I just get stuck because the very things that are supposed to provide emotional satisfaction and closure for the reader (they are there for the right reader), mean nothing to me. Therefore, I’m left in the cold still waiting for a happy ending I’ll never get because what I want to happen wouldn’t be ‘Christian.’

So, if you’re the type of reader who likes to see a woman totally and unfairly destroyed by her corporeal life in order to accept God into her life, this is a must read. I’m not that reader. In fact, I tend to actively avoid such books. It’s a shame I got sideswiped by this one.

Review of Sandra Brown’s Rainwater


I won a signed copy of Sandra Brown‘s novel Rainwater from a Goodreads Firstreads giveaway.

The year is 1934. With the country in the stranglehold of drought and economic depression, Ella Barron runs her Texas boardinghouse with an efficiency that ensures her life will be kept in balance. Between chores of cooking and cleaning for her residents, she cares for her ten-year-old son, Solly, a sweet but challenging child whose misunderstood behavior finds Ella on the receiving end of pity, derision, and suspicion. When David Rainwater arrives at the house looking for lodging, he comes recommended by a trusted friend as “a man of impeccable character.” But Ella senses that admitting Mr. Rainwater will bring about unsettling changes.

However, times are hard, and in order to make ends meet, Ella’s house must remain one hundred percent occupied. So Mr. Rainwater moves into her house…and impacts her life in ways Ella could never have foreseen….

Anyone who reads many of my reviews knows that I read a lot more fantasy/Sci-fi than I do literary fiction, but even I need a little variety every now and then. I won this last year and felt guilt about it still sitting on my shelf, so I decided to finally give it a read. I’m glad to have read it now that I have, even if it is one of those Depression era novels where even the happy endings are heart rending and sad. Having said that I did generally like it. Mostly because Mr. Rainwater was every bit the honourable gentleman of my dreams. He was wonderful. It would be awful hard not to like him. I liked Mrs. Barron, Margaret and the Doctor too, but it was Rainwater who stole the show. Guess that’s why the book’s named after him, huh?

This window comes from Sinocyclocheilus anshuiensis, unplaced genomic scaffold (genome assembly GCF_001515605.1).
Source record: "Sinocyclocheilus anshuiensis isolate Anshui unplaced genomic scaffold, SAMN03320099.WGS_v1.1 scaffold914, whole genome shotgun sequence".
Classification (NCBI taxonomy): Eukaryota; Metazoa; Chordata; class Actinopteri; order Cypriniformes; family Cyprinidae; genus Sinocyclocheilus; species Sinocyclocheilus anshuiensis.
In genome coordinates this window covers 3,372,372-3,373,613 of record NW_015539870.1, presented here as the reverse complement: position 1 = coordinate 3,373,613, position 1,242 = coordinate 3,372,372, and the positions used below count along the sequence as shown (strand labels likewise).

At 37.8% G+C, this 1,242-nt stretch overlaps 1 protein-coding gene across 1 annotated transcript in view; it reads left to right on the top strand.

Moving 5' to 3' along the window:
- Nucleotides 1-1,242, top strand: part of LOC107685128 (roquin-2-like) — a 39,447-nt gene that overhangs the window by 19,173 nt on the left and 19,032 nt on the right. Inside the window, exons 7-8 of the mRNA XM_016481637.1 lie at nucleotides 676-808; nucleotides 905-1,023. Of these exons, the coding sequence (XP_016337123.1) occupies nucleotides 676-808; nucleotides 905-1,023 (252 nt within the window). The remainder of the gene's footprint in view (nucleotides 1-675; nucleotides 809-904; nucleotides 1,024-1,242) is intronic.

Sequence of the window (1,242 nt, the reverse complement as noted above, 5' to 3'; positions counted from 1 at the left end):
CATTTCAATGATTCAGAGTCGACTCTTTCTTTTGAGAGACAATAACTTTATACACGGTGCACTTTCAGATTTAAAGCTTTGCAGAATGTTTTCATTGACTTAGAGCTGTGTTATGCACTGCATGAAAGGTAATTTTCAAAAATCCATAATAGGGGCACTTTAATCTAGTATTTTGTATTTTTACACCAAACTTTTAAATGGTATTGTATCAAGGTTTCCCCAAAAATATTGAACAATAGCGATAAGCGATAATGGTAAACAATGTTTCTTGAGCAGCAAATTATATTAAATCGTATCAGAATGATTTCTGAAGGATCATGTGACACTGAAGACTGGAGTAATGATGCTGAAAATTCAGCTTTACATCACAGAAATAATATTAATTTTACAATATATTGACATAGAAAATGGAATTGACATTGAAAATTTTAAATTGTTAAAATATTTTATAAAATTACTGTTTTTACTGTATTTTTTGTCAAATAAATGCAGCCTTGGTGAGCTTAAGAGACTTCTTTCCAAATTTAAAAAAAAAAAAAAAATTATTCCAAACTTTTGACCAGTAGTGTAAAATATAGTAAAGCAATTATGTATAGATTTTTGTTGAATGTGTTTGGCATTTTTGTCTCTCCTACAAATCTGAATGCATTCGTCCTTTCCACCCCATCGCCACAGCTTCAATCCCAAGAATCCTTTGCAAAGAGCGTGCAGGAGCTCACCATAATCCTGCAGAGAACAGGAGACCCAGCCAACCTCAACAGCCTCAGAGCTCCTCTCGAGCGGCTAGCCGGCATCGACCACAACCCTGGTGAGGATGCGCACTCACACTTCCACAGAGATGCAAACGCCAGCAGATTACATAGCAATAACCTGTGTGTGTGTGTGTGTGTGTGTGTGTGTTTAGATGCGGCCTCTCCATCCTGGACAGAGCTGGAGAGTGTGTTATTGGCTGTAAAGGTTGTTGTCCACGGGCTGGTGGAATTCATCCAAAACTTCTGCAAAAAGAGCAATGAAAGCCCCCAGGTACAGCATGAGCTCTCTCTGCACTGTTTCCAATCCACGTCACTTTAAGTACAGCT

This is the first Sandra Brown novel I’ve read and according to the acknowledges is a departure from her normal stories. She can sure write though. The prose of this book is beautiful and evocative. She manages to relate a lot of emotion in relatively few words. Small movements on the part of the characters relay a lot of meaning. Even though I had a fairly good idea of where the plot was going to end up (one way or another) I still hung on every word until I got there. Would be more than happy to read another of Mrs. Brown’s books.

On a totally unrelated point, I read the hardback edition and it is a beautifully put together book. I love the cover image and the addition of the little bit of fancy gold edging around the title and the deckle edging of the pages.